Posted by Sara Meers on October 3, 2013
Consumerism is a problem. This is the conclusion Bruce Rittenhouse, a part-time faculty member in the Religion and Philosophy Department, has reached and is explaining in his new book, Shopping for Meaningful Lives: The Religious Motive of Consumerism. He believes consumerism deforms individual character, our sense of obligation to one another, and our concern for future generations and the environment.
Have you ever wondered what the ideal form of life is? “Scholars in philosophical and religious ethics spend a great deal of time arguing about this,” Rittenhouse says. “As my students often tell me though, this conversation can seem irrelevant to the real world because almost no one that one meets is attempting to live by these ideas.”
In his new book, Rittenhouse analyzes economic, sociological and psychological evidence to prove that consumers behave differently than the current theories predict.
“When I worked for a Fortune 500 company, every one of my coworkers—economically comfortable people who appeared devoted to their families and faith communities—acted without regard for ethics when they saw an opportunity for modest economic gain,” said Rittenhouse. “So I set out to ask why. Why was the incremental wealth so important that most would sacrifice their professed values to obtain it?”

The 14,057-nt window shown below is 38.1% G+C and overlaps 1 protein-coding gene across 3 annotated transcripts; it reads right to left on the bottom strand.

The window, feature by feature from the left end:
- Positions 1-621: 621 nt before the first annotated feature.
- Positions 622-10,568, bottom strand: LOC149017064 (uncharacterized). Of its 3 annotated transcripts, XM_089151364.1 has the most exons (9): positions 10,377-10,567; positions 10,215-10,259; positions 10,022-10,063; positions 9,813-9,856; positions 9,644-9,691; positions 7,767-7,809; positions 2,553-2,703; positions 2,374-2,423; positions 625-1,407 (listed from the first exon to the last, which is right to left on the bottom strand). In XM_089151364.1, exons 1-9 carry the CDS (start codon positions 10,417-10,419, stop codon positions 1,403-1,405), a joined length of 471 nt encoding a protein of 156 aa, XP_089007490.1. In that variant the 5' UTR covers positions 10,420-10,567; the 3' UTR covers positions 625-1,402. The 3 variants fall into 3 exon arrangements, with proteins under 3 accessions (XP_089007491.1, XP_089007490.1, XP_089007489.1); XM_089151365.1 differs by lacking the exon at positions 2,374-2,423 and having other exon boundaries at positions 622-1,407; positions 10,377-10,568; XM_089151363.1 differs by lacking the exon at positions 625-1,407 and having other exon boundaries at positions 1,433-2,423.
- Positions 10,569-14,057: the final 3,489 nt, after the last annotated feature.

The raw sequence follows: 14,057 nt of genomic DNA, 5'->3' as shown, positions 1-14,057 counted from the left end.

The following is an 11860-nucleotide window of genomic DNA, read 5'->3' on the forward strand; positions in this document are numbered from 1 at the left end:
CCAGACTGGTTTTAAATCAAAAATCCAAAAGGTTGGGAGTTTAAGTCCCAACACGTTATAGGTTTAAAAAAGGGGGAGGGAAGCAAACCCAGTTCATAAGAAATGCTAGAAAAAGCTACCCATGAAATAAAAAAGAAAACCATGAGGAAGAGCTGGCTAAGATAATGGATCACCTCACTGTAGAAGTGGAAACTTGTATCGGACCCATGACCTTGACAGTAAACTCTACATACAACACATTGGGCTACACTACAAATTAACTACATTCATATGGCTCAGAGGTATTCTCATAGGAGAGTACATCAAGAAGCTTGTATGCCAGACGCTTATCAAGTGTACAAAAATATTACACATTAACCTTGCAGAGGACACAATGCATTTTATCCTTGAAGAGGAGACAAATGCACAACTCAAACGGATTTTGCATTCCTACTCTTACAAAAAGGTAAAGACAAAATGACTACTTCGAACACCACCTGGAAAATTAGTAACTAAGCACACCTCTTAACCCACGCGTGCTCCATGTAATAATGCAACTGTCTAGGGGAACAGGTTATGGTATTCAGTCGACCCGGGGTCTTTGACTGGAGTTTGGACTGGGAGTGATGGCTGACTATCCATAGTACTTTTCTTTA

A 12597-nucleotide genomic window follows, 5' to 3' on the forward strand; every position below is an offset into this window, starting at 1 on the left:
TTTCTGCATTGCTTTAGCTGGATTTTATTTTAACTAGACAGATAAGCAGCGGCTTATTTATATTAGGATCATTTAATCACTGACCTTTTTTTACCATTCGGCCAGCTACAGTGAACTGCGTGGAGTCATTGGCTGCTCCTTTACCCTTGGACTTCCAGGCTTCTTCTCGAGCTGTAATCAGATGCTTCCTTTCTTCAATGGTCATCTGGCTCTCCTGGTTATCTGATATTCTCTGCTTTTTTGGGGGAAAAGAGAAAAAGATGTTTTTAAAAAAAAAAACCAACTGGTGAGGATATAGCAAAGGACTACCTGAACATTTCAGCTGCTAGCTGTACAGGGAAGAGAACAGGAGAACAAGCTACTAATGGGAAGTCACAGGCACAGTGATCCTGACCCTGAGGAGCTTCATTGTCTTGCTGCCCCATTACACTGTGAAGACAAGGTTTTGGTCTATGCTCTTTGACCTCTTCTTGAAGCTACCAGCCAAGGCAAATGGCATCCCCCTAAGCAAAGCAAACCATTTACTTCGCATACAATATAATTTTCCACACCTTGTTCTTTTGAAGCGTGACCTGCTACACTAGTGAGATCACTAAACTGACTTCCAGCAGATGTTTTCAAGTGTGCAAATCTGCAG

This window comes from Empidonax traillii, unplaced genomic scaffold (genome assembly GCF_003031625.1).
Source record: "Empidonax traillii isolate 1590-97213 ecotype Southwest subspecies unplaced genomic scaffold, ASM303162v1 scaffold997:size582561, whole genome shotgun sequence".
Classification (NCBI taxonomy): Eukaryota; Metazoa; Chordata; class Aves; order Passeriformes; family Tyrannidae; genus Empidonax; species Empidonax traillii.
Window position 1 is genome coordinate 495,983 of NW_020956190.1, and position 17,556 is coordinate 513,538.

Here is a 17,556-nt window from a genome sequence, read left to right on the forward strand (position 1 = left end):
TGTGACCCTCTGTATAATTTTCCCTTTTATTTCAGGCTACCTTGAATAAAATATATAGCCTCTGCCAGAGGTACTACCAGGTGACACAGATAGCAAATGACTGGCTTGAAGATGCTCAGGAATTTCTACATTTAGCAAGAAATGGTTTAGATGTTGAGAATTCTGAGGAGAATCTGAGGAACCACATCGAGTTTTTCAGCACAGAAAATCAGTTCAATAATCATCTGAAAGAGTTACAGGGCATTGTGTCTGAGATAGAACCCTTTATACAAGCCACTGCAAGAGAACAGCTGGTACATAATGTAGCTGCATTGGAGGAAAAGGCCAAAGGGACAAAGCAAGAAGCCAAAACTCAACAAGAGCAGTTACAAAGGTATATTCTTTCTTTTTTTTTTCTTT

What began as Rittenhouse trying to understand what drives consumerism during his doctoral program dissertation, later turned into a book deal allowing him to present his findings to a border audience.
Rittenhouse proposes that consumerism functions as a religion in Western cultures, providing a means of assurance that an individual life is meaningful. Because people need this assurance to live out their everyday lives, consumerism takes precedence over whatever other values a person professes-unless a person can adopt a different way to secure the meaning of his or her life.
“Part of my project was to describe the most competing theories of consumerism and to test these theories alongside my own using economic and sociological data,” he says. “I demonstrate that understanding consumerism as a strategy to secure meaningful life explains Americans’ economic behavior over the past several decades and the competing theories do not.”